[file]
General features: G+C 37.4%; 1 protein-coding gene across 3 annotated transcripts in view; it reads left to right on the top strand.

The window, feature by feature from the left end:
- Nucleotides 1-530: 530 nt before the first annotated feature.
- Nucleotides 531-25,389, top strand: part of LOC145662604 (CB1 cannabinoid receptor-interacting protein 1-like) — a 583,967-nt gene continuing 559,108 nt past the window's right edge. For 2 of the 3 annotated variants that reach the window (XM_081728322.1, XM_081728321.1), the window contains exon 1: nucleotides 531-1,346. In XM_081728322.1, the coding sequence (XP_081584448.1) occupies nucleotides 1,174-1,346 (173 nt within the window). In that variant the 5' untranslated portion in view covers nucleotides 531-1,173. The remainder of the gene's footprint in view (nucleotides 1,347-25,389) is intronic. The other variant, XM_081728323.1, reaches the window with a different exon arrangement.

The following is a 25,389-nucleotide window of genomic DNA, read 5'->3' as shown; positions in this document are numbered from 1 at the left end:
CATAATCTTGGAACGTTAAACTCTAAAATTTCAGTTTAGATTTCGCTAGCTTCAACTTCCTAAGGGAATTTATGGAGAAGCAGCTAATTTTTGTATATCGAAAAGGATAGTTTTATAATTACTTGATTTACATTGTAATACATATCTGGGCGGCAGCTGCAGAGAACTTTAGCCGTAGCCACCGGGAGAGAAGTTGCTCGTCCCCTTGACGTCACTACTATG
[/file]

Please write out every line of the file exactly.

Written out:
General features: G+C 37.4%; 1 protein-coding gene across 3 annotated transcripts in view; it reads left to right on the top strand.

The window, feature by feature from the left end:
- Nucleotides 1-530: 530 nt before the first annotated feature.
- Nucleotides 531-25,389, top strand: part of LOC145662604 (CB1 cannabinoid receptor-interacting protein 1-like) — a 583,967-nt gene continuing 559,108 nt past the window's right edge. For 2 of the 3 annotated variants that reach the window (XM_081728322.1, XM_081728321.1), the window contains exon 1: nucleotides 531-1,346. In XM_081728322.1, the coding sequence (XP_081584448.1) occupies nucleotides 1,174-1,346 (173 nt within the window). In that variant the 5' untranslated portion in view covers nucleotides 531-1,173. The remainder of the gene's footprint in view (nucleotides 1,347-25,389) is intronic. The other variant, XM_081728323.1, reaches the window with a different exon arrangement.

The following is a 25,389-nucleotide window of genomic DNA, read 5'->3' as shown; positions in this document are numbered from 1 at the left end:
CATAATCTTGGAACGTTAAACTCTAAAATTTCAGTTTAGATTTCGCTAGCTTCAACTTCCTAAGGGAATTTATGGAGAAGCAGCTAATTTTTGTATATCGAAAAGGATAGTTTTATAATTACTTGATTTACATTGTAATACATATCTGGGCGGCAGCTGCAGAGAACTTTAGCCGTAGCCACCGGGAGAGAAGTTGCTCGTCCCCTTGACGTCACTACTATG